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OTHER ITA SITES:
Arnold Palmer Swings It For Cancer
From the desk of Dr Magne, author of Cancer Free For Life
For decades, Arnold Palmer’s name has been synonymous with a golf career that few professional golfers could rival. After all, few can lay claim to winning 92 professional titles, 62 of which Palmer won on the U.S. PGA Tour. But there’s more to Palmer than a killer swing. For this prostate cancer survivor, a future where cancer doesn’t kill has become a bigger goal than limitless holes in one. Palmer, renowned for his magnetic personality as well as his sportsmanship and business acumen, sees cancer as a formidable opponent—and he has spent years [and millions of dollars] to find a cure.
Palmer says his main objective is to encourage people to have checkups to facilitate early detection of cancer. “That’s the most important facet of cure,” says the 76-year-old. “You just can’t stand aside and hope that you don’t have it, and you can’t make excuses for not having yourself checked. No one is out of the woods as far as having cancer is concerned.”
These aren’t just empty words. Palmer not only survived prostate cancer, which was discovered and treated in 1997, but his beloved first wife, Winnie, was diagnosed with peritoneal carcinoma in 1998 and died of the disease one year later. His daughter Amy Saunders, now 48, was the first in the family to be diagnosed with cancer. At age 32 with four children, Saunders found out she had breast cancer in 1990.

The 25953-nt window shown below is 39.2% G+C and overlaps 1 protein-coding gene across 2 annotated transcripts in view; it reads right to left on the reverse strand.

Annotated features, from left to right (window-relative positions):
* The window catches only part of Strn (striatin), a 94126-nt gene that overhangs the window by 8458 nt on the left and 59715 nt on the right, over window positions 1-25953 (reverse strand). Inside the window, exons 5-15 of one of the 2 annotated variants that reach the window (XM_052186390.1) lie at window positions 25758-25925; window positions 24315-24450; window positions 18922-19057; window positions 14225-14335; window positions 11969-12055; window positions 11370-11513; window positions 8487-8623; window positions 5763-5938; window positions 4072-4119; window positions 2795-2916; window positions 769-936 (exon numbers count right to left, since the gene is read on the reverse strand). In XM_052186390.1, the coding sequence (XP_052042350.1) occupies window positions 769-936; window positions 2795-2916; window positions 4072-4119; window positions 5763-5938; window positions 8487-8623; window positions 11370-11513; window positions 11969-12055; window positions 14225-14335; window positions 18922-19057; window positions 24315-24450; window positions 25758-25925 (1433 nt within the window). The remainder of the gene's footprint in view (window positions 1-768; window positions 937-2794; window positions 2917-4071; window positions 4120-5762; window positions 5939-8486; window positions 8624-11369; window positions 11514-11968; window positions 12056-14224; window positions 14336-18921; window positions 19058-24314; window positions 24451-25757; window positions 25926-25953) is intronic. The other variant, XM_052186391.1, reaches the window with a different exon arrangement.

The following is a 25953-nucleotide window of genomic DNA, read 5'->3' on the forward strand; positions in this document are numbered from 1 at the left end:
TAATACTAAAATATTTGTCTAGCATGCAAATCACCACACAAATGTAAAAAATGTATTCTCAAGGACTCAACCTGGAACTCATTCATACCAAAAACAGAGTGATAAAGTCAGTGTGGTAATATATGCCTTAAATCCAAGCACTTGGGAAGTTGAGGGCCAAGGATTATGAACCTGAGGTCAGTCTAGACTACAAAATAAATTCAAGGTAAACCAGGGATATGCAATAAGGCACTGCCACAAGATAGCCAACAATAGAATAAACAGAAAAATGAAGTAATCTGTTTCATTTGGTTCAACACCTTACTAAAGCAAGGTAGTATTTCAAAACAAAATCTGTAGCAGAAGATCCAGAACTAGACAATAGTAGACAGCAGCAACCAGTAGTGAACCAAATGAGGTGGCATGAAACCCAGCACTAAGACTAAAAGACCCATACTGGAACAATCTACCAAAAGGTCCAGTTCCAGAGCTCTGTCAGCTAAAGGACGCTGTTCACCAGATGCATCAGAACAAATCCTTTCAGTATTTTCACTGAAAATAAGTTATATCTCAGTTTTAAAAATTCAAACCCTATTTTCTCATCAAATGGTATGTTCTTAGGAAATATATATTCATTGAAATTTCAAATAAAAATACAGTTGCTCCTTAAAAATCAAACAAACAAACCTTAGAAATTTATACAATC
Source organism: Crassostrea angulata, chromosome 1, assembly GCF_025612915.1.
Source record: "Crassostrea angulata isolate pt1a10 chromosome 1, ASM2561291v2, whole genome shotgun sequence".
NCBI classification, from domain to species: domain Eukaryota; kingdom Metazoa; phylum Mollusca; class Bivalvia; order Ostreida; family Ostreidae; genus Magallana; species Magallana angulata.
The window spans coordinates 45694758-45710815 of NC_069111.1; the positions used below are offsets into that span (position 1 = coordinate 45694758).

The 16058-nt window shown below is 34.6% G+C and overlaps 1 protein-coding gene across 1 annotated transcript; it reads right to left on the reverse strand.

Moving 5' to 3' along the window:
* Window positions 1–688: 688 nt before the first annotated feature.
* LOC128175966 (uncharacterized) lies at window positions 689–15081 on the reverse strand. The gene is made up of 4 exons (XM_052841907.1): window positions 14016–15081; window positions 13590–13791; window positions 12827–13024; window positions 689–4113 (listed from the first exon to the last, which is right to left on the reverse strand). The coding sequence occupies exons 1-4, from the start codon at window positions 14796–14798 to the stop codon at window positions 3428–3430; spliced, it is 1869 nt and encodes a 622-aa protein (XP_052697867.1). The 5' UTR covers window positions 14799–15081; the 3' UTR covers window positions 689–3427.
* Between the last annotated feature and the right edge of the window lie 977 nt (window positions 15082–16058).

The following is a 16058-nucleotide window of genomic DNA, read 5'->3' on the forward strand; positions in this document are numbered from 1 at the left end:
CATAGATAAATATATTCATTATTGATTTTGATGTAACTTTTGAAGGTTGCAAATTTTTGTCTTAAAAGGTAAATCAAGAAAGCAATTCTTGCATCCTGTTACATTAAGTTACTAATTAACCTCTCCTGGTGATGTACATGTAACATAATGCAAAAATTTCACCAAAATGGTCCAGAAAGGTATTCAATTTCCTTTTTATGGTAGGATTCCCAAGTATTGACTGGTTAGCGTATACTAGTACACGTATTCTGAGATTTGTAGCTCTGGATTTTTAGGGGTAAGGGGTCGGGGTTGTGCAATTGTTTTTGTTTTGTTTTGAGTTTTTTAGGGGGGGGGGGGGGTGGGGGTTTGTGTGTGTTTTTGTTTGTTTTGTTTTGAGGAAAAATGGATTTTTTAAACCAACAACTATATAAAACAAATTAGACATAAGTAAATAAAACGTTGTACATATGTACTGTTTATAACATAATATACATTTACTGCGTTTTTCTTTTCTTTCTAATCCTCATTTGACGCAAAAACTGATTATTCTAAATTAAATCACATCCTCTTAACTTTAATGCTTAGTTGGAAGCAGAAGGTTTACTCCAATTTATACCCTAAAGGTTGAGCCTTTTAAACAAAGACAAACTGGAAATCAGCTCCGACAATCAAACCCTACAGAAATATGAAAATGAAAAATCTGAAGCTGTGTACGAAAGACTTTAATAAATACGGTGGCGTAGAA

“In my early days I was frightened of the ‘C’ word,” Palmer recalls. “It was a lack of knowledge as much as anything, but I didn’t want to even talk about it.” Now, Palmer talks about cancer all the time and says his efforts are motivated by doing what’s in the best interest of those who may be helped by prevention and early detection.
Early on, one physician gave her a 15 percent chance of surviving five years. “I didn’t want to deal with the dismal thought that my treatment might not work,” she says. “To survive cancer, you want to be realistic, but choosing to be optimistic is crucial. That was how my father handled things when he was diagnosed with prostate cancer.”
When Palmer was diagnosed, he had already been a care-giver to his daughter. Still, despite the fact that he was back on the golf course two months after surgery, there was an intense amount of concern about the challenges ahead. As Saunders recalls, the diagnosis hit the family hard. “I think this was the one time I saw a little more vulnerability in my dad.” For Palmer, getting sick wasn’t an option, especially after such an esteemed golf career. “There weren’t other alternatives for him,” Saunders says. “He loved the game so much. It was his life.”
Palmer readily admits it was his late wife of 45 years (he remarried in January 2005) who helped him get through his surgery and treatment. Then, when Winnie became sick, Saunders saw her father change. Palmer began to evolve into an advocate of cancer programs supporting early detection and research. “I think he became more passionate about fighting cancer specifically because of my mom,” she says. “We both had the good fortune of having a different outcome, but when you don’t, it makes you go through different phases of anger, disappointment and fear, and that makes you want to fight it even harder and find out what you can do.”
“Communications were not as good as I felt they should be between the doctors and researchers,” Palmer says. “Now, I think that communication line is opening up. That’s one of the most important things for the prevention and cure of cancer.”
At the helm of the fight against prostate cancer, Palmer has become a beacon of hope. He not only talks very openly about his own experience with the disease, he also encourages men to get prostate-specific antigen (PSA) tests and go for annual exams.
Palmer’s biggest rallying cry is to be positive, even despite a bad prognosis. “If you approach cancer from a negative standpoint, it’s going to be more difficult to return to your normal life. That positive I-can-beat-this frame of mind will go a long way.”
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